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The capital city of Luxembourg is a political and economic powerhouse. It has the third highest GDP per capita in the world and serves as a de facto capital of the European Union. Its influence extends across the world as do its national boundaries. The Luxembourg metropolitan area stretches across the borders of Belgium, France, and Germany.

Due to its complex history of strategic importance, as well as its geographic location, Luxembourg’s culture and language bear a diverse history of influences. Many locals speak English, French, and German. Some of its historical landmarks include preserved medieval architecture, such as Corniche, the “most beautiful balcony in Europe.” But it hasn’t stayed in the past—there’s free WiFi available throughout the entire city.

The 10 Happiest Countries In The World (Hint: The U.S. Is Not One Of Them)

(THIS ARTICLE IS COURTESY OF TRAVEL TRIVIA)

 

10 Happiest Countries in the World

10

Happiest Countries in the World

The United Nations recently released its World Happiness Report for 2019. The report took into account a number of factors, including social support, freedom, corruption and life expectancy. The results seem to prove that having a healthy work-life balance and a strong sense of community often lead to happiness. And since happy countries are great places to visit, you may want to put some of these countries on your bucket list. Here are the 10 happiest countries in the world.

Austria

Austria

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In 2019, Austria jumped two spots to finally make the top 10 list of happiest countries in the world. This may be due to the fact that Austrians are simply satisfied with their lives, according to the OECD Better Life Index. Getting outdoors, including hiking and skiing, is relatively easy since 62% of the country is covered by the Alps. And since Austria is firmly situated between many countries, Austrians have access to the rest of Europe on their dependable high-speed railways.

Canada

Canada

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Canadians are known to be some of the nicest people in the world, and it appears that nice people are also happy people. Although it fell from the seven spot, Canada remains in the top 10 with a population of friendly, hockey-loving residents. And with its growing population of immigrants, Canada is becoming a more culturally diverse country. When you add beautiful national parks, universal health care and an abundance of outdoor activities, Canada becomes more appealing by the second.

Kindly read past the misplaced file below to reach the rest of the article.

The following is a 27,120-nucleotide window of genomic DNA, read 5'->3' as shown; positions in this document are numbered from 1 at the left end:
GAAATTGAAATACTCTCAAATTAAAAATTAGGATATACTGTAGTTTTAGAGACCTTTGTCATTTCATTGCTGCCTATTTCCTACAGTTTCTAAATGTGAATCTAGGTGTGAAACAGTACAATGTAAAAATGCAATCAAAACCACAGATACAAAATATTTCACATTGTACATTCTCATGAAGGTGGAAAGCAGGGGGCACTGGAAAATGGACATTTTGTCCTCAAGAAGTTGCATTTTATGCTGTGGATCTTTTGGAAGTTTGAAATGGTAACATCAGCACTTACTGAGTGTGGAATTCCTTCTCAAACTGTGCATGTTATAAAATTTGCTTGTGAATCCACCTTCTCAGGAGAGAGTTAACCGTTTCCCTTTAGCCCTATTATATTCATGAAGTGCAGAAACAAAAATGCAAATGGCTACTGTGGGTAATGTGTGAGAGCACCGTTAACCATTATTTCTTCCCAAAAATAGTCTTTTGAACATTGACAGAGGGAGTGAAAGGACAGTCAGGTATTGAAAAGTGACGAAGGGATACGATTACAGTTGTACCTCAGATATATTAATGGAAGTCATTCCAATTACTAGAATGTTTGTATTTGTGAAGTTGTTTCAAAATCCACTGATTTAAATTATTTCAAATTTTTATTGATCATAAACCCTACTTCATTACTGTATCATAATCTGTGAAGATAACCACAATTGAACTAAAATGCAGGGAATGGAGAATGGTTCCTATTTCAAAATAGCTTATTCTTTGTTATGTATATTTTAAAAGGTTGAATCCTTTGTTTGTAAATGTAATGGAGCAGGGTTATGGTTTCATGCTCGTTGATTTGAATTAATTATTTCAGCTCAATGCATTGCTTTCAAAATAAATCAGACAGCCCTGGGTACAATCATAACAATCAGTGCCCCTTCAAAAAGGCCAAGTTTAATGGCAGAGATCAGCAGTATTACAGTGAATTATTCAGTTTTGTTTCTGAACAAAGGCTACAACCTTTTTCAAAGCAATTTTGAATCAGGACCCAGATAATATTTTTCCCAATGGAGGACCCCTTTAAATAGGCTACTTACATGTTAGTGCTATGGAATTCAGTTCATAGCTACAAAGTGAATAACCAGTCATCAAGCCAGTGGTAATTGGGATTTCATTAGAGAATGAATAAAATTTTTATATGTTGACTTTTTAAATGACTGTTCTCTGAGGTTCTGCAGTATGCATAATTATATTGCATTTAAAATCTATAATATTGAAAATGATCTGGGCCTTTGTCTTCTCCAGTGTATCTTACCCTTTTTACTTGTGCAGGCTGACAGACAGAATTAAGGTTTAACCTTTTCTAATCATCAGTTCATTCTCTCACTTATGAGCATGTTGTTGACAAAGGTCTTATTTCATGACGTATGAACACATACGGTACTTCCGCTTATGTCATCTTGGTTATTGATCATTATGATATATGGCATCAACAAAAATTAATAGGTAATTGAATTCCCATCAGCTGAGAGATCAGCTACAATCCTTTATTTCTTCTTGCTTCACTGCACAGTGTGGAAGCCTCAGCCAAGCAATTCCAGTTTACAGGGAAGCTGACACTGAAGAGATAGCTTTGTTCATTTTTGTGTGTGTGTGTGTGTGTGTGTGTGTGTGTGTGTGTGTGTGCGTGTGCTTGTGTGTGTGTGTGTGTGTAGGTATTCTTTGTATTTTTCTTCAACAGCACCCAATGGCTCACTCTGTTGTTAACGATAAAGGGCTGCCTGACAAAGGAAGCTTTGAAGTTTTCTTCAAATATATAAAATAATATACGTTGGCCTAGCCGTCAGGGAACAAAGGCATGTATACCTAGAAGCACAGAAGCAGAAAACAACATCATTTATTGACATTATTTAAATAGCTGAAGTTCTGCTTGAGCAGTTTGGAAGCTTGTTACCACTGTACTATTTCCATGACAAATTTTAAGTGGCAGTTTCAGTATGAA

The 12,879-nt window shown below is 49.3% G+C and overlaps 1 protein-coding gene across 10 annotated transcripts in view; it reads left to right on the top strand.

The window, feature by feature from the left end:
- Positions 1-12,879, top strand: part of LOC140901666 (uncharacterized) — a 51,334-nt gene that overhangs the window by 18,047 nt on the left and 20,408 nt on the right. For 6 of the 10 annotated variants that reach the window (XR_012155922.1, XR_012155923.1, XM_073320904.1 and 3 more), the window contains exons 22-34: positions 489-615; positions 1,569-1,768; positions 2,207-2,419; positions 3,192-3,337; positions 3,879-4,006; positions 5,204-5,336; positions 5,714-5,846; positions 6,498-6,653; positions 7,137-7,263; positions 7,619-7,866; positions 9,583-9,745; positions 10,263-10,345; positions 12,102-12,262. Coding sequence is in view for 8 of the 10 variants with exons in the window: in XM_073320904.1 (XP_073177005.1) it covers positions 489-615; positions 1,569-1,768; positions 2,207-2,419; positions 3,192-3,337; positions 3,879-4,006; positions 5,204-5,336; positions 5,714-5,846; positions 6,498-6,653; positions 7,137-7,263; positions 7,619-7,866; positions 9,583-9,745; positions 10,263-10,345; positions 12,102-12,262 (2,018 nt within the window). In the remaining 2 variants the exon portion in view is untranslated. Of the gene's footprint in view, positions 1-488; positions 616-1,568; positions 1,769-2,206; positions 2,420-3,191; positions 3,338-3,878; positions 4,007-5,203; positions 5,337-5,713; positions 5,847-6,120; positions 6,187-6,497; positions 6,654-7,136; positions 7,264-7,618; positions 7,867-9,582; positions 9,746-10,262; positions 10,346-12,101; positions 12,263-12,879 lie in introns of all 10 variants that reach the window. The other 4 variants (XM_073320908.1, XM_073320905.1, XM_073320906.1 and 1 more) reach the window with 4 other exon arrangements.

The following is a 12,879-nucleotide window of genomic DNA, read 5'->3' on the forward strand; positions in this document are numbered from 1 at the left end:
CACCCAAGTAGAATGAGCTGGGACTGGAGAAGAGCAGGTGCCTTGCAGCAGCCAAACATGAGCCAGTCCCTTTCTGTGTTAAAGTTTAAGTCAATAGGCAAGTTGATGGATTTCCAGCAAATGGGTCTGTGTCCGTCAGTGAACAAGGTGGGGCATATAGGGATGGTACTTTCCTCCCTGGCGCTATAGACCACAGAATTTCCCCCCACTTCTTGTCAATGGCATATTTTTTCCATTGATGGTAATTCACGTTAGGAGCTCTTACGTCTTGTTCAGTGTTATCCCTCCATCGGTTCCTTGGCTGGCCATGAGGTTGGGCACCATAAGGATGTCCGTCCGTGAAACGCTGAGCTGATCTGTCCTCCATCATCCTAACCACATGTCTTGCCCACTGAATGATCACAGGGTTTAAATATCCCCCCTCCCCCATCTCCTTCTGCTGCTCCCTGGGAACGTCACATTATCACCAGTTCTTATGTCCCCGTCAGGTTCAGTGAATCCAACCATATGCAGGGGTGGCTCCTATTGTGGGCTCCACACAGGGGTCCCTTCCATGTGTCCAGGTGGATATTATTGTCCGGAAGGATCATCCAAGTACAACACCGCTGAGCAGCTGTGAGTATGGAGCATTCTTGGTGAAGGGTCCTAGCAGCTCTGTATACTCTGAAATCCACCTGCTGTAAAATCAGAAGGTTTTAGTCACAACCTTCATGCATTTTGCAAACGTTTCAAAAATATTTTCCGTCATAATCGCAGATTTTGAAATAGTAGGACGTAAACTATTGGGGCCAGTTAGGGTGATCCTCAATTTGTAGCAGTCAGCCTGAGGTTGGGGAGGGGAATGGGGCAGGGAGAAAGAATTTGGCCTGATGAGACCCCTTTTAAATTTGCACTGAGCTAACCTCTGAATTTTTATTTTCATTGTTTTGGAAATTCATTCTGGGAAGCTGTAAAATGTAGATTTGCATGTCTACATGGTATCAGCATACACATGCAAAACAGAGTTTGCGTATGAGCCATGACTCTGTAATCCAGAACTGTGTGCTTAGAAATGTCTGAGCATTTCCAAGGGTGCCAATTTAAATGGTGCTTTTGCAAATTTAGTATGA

New Zealand

New Zealand

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Consistently ranked as one of the friendliest places in the world, New Zealand is also one of the happiest. Residents of New Zealand are notoriously laid-back, which helps them achieve a healthy work-life balance. It probably helps that New Zealand is an island paradise that contains an abundance of outdoor recreation opportunities, like mountain-biking, skiing and hiking.

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Sweden

Sweden

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The long winters and cold climate doesn’t seem to be a happiness deterrent for the Swedes. Home to a mixed economy, the Swedish government plays a large role in controlling the country’s industries. While this does make taxes rather high, Swedes do benefit in a number of ways. From the average five weeks of paid vacation to 480 days of parental leave, the people of Sweden take advantage of some nice perks.

Switzerland

Switzerland

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The Swiss may have a reputation for staying neutral, but that doesn’t stop them from being happy. Or maybe they’re happy because of their neutrality? Switzerland hasn’t taken part in a war for 172 years, which means the country’s coffers haven’t been emptied for military expenses. And as a country renowned for its top-notch skiing and breathtaking vistas, it certainly must be a nice place to live. Best of all, with an average 35.2-hour work week, the Swiss have more time to get outside and enjoy life.

Netherlands

Netherlands

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The Netherlands’ high ranking in the happiness index may be attributed to a healthy work-life balance. Ranked number one in this category by the OECD Better Life Index, the Dutch people are the best at juggling commitments between work, family and personal life. Since almost everyone uses a bicycle to commute, the Dutch have endorphin-producing exercise ingrained into their everyday habits. Add in a low crime rate and a relaxed café culture, and it’s clear that living in the Netherlands has its perks.